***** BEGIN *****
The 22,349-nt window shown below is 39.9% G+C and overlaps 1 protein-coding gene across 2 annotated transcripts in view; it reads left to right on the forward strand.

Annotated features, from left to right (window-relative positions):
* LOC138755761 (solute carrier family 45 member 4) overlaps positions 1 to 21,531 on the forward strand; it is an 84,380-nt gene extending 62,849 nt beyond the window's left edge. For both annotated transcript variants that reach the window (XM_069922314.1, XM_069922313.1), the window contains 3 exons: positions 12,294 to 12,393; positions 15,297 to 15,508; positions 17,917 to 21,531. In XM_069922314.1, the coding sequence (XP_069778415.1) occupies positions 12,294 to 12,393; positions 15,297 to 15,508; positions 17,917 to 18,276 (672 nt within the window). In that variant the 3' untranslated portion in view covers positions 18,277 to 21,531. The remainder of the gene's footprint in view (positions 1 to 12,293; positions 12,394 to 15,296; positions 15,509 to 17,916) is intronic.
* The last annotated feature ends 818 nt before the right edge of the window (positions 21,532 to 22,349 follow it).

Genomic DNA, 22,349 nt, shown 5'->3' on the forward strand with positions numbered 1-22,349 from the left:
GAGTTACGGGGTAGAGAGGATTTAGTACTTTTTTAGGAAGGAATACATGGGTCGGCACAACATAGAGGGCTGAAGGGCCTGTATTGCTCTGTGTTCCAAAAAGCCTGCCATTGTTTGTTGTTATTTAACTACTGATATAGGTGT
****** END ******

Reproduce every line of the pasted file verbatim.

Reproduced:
The 22,349-nt window shown below is 39.9% G+C and overlaps 1 protein-coding gene across 2 annotated transcripts in view; it reads left to right on the forward strand.

Annotated features, from left to right (window-relative positions):
* LOC138755761 (solute carrier family 45 member 4) overlaps positions 1 to 21,531 on the forward strand; it is an 84,380-nt gene extending 62,849 nt beyond the window's left edge. For both annotated transcript variants that reach the window (XM_069922314.1, XM_069922313.1), the window contains 3 exons: positions 12,294 to 12,393; positions 15,297 to 15,508; positions 17,917 to 21,531. In XM_069922314.1, the coding sequence (XP_069778415.1) occupies positions 12,294 to 12,393; positions 15,297 to 15,508; positions 17,917 to 18,276 (672 nt within the window). In that variant the 3' untranslated portion in view covers positions 18,277 to 21,531. The remainder of the gene's footprint in view (positions 1 to 12,293; positions 12,394 to 15,296; positions 15,509 to 17,916) is intronic.
* The last annotated feature ends 818 nt before the right edge of the window (positions 21,532 to 22,349 follow it).

Genomic DNA, 22,349 nt, shown 5'->3' on the forward strand with positions numbered 1-22,349 from the left:
GAGTTACGGGGTAGAGAGGATTTAGTACTTTTTTAGGAAGGAATACATGGGTCGGCACAACATAGAGGGCTGAAGGGCCTGTATTGCTCTGTGTTCCAAAAAGCCTGCCATTGTTTGTTGTTATTTAACTACTGATATAGGTGT